Understanding Bad Behavior

Bad_Behavior_Fear_Creates-100x100Bad behavior happens all around us all the time. No matter if we’re being ignored, yelled at, talked about or or taken from, we experience other people’s bad behavior every day.

Kim Giles, founder of Clarity Point Coaching taught me about fear. Now I’m going to help you understand how fear influences people’s bad behavior.

This will help you to see the situation accurately which is the beginning of appropriately responding.

Here are some basic principles of human behavior that will help you understand their thinking.

Principle 1: Fear drives most human behavior and it drives 80 percent of bad behavior.

Principle 2: If someone is behaving badly, it is usually not about you. It is usually about their fears about themselves. They might be taking it out on you, but it’s not really about you.

Principle 3: There are two core fears that drive most bad behavior. They are…

1. A fear of not being good enough (the fear of failure).

2. A fear that my life’s not going to be good enough (the fear of loss).

Principle 4: People often cast you as the bad guy so they can feel better about themselves and feel like the good guy. Just because they create this story, doesn’t make it true.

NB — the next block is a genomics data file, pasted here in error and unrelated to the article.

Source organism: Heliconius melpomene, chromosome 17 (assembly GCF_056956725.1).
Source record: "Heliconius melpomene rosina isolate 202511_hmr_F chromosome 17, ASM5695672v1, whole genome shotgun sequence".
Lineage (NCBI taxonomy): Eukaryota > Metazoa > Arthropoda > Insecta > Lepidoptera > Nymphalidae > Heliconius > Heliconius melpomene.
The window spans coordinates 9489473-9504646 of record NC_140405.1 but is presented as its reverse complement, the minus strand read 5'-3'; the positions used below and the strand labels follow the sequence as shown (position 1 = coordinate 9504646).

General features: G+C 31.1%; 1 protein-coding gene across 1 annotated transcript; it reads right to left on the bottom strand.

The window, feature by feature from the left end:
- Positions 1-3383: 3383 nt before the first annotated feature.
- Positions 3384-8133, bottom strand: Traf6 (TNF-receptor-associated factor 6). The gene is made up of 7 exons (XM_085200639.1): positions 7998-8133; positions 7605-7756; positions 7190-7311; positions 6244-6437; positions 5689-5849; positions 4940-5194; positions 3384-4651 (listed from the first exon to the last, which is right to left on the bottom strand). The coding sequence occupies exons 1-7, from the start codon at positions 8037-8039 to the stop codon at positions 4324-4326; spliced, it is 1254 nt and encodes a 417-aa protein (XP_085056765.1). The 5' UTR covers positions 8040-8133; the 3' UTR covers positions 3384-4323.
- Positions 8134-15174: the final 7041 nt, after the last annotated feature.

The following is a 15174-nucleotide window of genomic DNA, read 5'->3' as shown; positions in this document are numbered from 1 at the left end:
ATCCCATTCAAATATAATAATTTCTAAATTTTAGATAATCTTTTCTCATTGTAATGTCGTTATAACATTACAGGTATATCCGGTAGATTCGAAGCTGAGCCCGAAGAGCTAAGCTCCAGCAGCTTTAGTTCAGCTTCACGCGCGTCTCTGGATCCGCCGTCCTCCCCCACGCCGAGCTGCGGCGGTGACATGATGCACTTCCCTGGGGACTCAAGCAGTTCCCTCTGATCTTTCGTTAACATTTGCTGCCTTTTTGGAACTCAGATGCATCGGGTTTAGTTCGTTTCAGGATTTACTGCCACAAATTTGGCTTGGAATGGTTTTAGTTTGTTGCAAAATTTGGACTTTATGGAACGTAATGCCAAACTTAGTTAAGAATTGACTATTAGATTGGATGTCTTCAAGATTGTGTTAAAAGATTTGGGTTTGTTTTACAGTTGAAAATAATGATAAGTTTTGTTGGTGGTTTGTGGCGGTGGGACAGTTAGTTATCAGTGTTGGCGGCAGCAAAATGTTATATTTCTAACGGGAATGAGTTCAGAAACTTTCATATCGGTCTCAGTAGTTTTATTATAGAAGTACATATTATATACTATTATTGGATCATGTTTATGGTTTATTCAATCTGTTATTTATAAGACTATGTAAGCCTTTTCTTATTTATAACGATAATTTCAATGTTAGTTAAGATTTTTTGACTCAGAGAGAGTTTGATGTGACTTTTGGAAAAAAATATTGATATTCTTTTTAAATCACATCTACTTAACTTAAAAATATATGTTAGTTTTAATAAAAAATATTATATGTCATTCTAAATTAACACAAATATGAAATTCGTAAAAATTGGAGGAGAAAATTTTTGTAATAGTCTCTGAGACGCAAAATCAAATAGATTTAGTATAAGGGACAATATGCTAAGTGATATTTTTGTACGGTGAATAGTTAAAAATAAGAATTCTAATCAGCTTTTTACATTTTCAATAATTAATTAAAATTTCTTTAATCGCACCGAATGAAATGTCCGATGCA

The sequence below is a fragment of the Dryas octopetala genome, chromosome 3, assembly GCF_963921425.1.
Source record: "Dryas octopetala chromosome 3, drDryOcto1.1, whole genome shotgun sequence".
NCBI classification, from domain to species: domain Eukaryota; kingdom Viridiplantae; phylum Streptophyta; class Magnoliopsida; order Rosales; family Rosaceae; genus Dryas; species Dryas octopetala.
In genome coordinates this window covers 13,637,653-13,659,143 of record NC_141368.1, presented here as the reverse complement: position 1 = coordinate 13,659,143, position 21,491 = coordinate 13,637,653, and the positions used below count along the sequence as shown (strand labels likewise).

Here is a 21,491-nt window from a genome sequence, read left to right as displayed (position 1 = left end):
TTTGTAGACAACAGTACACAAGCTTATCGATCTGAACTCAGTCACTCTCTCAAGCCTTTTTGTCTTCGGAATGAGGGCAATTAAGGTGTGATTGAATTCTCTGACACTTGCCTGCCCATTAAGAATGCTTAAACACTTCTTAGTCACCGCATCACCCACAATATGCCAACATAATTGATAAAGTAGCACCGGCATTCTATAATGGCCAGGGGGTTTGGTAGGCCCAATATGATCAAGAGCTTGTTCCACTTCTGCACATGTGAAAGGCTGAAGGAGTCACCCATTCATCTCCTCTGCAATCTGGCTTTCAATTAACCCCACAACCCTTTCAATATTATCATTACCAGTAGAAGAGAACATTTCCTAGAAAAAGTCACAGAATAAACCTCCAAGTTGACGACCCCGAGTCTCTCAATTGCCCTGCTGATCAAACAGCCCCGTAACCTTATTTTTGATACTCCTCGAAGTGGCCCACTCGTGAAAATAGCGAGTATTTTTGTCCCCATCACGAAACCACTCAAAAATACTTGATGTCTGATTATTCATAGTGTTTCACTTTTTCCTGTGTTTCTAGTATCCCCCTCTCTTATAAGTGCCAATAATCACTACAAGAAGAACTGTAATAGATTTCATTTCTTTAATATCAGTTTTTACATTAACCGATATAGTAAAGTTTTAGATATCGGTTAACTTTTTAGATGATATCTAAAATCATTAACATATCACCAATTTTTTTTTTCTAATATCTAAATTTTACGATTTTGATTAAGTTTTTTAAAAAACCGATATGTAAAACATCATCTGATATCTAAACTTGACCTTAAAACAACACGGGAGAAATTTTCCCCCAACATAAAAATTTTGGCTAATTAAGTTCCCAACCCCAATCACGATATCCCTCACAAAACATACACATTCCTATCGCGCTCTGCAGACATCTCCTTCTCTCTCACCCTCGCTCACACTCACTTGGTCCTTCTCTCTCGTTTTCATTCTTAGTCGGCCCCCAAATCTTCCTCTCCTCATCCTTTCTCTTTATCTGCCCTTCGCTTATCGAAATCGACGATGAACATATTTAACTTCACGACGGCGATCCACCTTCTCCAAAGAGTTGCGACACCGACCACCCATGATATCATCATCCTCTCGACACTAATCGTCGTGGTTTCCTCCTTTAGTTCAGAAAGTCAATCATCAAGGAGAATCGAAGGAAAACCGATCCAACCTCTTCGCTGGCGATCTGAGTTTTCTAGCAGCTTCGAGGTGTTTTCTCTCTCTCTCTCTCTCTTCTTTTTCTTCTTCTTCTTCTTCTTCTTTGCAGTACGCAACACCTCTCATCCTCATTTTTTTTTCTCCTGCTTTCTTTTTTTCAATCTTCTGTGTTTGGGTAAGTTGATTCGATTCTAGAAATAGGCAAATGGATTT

Principle 5: If most bad behavior is motivated by fear, then most bad behavior is really a request for love or validation. That is what this person needs.

These five principles can help you understand why people behave badly.

It is amazing how understanding this principle changes how we feel about others bad behavior. When we feel irritated or offended by someone, when we understand of the cause, we often choose a positive reaction.

If you’re interested in finding out what your fears are, you can get a glimpse of your subconscious mind by taking the FREE Fear Assessment Test by clicking here.

Signature Linda Grace Cox

Linda Grace Cox - headshot to right - 150x150 About Linda: With a bachelors in Social Work, Linda is 54 years old, happily married with eight children and has been living with Multiple Sclerosis since 1995. Linda’s unexpected path in life has led to her helping others choose happiness in their own realities. Linda’s focus has always been to help others with compassion and nurturing, whether working as a group counselor at the abused women’s shelter in Anchorage or while raising their eight children, Linda has always been a nurturer. Her gift for wanting to help others fits perfectly into reaching her goal of becoming a certified life coach.

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